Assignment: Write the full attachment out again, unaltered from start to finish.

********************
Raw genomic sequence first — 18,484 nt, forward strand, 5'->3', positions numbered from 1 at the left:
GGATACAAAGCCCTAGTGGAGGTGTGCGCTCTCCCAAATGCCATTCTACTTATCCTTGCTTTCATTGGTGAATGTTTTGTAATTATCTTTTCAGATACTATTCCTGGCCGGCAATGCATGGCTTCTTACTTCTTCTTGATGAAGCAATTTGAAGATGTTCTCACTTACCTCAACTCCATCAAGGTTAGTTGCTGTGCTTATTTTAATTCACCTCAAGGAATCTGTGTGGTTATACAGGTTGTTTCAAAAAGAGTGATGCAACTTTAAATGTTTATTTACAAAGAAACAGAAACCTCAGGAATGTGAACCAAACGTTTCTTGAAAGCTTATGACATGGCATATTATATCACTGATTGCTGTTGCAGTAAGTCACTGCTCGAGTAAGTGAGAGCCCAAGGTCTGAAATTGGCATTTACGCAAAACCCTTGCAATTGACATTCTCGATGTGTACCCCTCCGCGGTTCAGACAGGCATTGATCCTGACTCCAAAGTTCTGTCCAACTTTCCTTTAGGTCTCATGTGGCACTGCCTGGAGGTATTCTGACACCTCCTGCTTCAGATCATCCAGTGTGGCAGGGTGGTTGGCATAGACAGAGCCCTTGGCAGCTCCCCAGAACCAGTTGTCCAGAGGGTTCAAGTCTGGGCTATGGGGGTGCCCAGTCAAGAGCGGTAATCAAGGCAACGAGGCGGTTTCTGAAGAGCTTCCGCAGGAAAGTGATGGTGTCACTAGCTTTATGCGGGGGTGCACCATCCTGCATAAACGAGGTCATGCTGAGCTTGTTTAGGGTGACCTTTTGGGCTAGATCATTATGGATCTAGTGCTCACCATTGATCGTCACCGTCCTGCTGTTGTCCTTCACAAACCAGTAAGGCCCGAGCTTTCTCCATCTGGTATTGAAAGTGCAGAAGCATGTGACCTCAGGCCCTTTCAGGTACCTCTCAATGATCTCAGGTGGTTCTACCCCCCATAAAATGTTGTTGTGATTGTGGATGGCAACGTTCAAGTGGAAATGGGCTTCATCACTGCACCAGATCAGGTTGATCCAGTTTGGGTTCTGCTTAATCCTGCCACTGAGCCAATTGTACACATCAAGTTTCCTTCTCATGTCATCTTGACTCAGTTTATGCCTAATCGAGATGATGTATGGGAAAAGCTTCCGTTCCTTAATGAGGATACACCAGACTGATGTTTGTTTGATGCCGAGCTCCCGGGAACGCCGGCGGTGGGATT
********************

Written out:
Raw genomic sequence first — 18,484 nt, forward strand, 5'->3', positions numbered from 1 at the left:
GGATACAAAGCCCTAGTGGAGGTGTGCGCTCTCCCAAATGCCATTCTACTTATCCTTGCTTTCATTGGTGAATGTTTTGTAATTATCTTTTCAGATACTATTCCTGGCCGGCAATGCATGGCTTCTTACTTCTTCTTGATGAAGCAATTTGAAGATGTTCTCACTTACCTCAACTCCATCAAGGTTAGTTGCTGTGCTTATTTTAATTCACCTCAAGGAATCTGTGTGGTTATACAGGTTGTTTCAAAAAGAGTGATGCAACTTTAAATGTTTATTTACAAAGAAACAGAAACCTCAGGAATGTGAACCAAACGTTTCTTGAAAGCTTATGACATGGCATATTATATCACTGATTGCTGTTGCAGTAAGTCACTGCTCGAGTAAGTGAGAGCCCAAGGTCTGAAATTGGCATTTACGCAAAACCCTTGCAATTGACATTCTCGATGTGTACCCCTCCGCGGTTCAGACAGGCATTGATCCTGACTCCAAAGTTCTGTCCAACTTTCCTTTAGGTCTCATGTGGCACTGCCTGGAGGTATTCTGACACCTCCTGCTTCAGATCATCCAGTGTGGCAGGGTGGTTGGCATAGACAGAGCCCTTGGCAGCTCCCCAGAACCAGTTGTCCAGAGGGTTCAAGTCTGGGCTATGGGGGTGCCCAGTCAAGAGCGGTAATCAAGGCAACGAGGCGGTTTCTGAAGAGCTTCCGCAGGAAAGTGATGGTGTCACTAGCTTTATGCGGGGGTGCACCATCCTGCATAAACGAGGTCATGCTGAGCTTGTTTAGGGTGACCTTTTGGGCTAGATCATTATGGATCTAGTGCTCACCATTGATCGTCACCGTCCTGCTGTTGTCCTTCACAAACCAGTAAGGCCCGAGCTTTCTCCATCTGGTATTGAAAGTGCAGAAGCATGTGACCTCAGGCCCTTTCAGGTACCTCTCAATGATCTCAGGTGGTTCTACCCCCCATAAAATGTTGTTGTGATTGTGGATGGCAACGTTCAAGTGGAAATGGGCTTCATCACTGCACCAGATCAGGTTGATCCAGTTTGGGTTCTGCTTAATCCTGCCACTGAGCCAATTGTACACATCAAGTTTCCTTCTCATGTCATCTTGACTCAGTTTATGCCTAATCGAGATGATGTATGGGAAAAGCTTCCGTTCCTTAATGAGGATACACCAGACTGATGTTTGTTTGATGCCGAGCTCCCGGGAACGCCGGCGGTGGGATT